I find that most owners are in denial when it comes to objectively quantifying the size of their value gaps and determining exactly how they are going to close them within their planned departure time frames. The reason behind the denial of what is generally a large gap is that most owners have no plan to close it other than “work harder.” Owners typically don’t know how to build value consistently at the pace necessary to achieve financial independence.

Tax planning and implementation

Time frame: 3–10 years

Part of reaping full value for your company involves minimizing taxes. Keep in mind that one of today’s headwinds is increased taxes on income and capital gains. Fortunately, planning can legally minimize (or even eliminate) taxation upon the transfer of ownership interest and save on taxes annually. Of course, the IRS does not make this easy. Some tax-saving strategies (e.g., converting your business from a C, or regular, corporation to an S corporation) take as many as 10 years to fully implement. Others take just a few years, such as changing your residency to another state to avoid state income taxes on the transfer of your ownership interest. Regardless, if you leave tax planning until you’re ready to exit, the IRS wins.

Transferring your business to children or employees

Time frame: 3–10 years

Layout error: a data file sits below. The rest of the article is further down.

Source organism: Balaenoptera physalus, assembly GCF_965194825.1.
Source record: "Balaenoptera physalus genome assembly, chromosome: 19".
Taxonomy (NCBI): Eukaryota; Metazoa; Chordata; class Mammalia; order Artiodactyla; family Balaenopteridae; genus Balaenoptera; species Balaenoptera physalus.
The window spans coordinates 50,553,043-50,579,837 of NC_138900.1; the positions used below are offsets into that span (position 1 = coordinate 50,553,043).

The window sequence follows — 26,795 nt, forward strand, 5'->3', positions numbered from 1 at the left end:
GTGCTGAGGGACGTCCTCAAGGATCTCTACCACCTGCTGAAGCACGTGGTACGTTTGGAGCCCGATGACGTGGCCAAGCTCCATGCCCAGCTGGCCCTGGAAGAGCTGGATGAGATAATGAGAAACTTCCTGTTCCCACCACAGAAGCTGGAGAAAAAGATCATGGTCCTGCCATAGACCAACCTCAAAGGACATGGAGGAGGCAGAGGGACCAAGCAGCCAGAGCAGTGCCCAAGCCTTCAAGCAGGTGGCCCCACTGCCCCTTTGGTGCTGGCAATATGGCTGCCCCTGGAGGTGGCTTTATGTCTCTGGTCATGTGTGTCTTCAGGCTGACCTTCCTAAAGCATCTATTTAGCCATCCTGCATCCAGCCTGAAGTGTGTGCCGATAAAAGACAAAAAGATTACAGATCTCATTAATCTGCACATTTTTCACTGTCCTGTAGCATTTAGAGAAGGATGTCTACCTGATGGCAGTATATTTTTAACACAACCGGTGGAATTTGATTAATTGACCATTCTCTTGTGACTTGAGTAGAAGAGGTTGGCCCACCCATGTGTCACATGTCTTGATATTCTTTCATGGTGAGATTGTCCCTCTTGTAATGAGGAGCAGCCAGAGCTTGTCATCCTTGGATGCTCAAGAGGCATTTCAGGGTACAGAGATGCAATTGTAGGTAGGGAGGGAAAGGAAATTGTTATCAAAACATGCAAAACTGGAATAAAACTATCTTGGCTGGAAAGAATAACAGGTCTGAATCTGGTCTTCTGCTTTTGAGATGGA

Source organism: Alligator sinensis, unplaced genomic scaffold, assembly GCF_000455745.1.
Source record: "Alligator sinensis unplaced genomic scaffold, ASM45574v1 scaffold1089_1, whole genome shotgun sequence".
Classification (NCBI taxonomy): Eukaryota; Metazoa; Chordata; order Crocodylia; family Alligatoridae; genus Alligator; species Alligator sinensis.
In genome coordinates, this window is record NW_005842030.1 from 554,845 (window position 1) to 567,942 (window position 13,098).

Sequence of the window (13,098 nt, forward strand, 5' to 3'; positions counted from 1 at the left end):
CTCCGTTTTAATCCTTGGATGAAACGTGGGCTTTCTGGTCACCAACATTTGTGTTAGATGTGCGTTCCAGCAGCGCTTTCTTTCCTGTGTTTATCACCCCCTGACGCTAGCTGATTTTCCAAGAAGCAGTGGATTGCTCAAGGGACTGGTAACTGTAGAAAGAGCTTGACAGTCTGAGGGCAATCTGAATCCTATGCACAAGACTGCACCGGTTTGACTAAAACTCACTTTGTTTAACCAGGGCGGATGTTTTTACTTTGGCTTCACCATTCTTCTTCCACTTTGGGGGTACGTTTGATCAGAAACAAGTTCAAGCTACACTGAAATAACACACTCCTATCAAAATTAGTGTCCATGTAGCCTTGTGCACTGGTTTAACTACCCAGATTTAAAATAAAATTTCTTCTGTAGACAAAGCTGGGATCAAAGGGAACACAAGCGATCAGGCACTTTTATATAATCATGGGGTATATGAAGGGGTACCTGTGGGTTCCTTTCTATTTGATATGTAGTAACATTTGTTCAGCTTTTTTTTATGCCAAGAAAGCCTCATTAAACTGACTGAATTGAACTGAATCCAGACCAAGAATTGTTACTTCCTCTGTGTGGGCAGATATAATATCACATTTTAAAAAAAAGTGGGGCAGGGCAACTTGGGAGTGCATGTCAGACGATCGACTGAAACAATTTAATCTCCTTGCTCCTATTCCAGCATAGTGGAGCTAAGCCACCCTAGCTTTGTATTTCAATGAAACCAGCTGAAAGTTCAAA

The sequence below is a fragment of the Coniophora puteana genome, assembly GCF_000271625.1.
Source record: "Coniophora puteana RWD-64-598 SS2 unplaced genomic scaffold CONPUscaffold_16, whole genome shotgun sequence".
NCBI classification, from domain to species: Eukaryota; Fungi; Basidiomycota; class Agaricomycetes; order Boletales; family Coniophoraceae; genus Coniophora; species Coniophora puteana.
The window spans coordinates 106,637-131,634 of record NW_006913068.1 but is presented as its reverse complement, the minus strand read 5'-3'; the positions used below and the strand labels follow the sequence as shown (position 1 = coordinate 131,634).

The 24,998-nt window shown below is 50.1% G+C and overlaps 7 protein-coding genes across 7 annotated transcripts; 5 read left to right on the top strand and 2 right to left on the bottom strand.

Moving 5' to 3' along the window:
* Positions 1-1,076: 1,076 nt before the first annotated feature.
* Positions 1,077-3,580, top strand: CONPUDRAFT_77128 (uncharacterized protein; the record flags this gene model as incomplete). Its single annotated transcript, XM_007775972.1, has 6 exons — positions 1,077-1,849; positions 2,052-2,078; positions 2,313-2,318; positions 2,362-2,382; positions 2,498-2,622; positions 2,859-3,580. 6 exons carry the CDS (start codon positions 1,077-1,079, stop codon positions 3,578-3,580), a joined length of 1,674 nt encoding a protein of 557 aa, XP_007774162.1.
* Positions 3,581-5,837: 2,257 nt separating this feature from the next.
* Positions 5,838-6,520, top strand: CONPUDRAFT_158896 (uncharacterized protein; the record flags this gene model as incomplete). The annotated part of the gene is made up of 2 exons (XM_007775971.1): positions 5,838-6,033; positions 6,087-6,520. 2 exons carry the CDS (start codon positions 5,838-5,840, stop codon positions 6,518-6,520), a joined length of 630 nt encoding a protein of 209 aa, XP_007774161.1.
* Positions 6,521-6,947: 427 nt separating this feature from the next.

It is possible to transfer your entire ownership to a child or employee by simply transferring ownership in exchange for a promissory note. However, this is a form of financial suicide. If you wish to transfer ownership to children or management while achieving your financial and other objectives, you need time to do the following:

  • Grow business value and cash flow. As growth occurs, you benefit from increasing distributions of excess business income and can invest the net proceeds in non-business investments.
  • Develop the incoming owner’s management and ownership skills.
  • Begin a methodical transfer of small amounts of non-voting ownership to children or key employees based on their achievement of pre-set performance standards. During this time, you retain full control of the business until your children or management can pay cash—enough to ensure your financial security—for your ownership interest.
  • Ultimately transfer the balance of your ownership interest for cash after your children or key employees have acquired sufficient equity to borrow money to pay for your remaining ownership interest.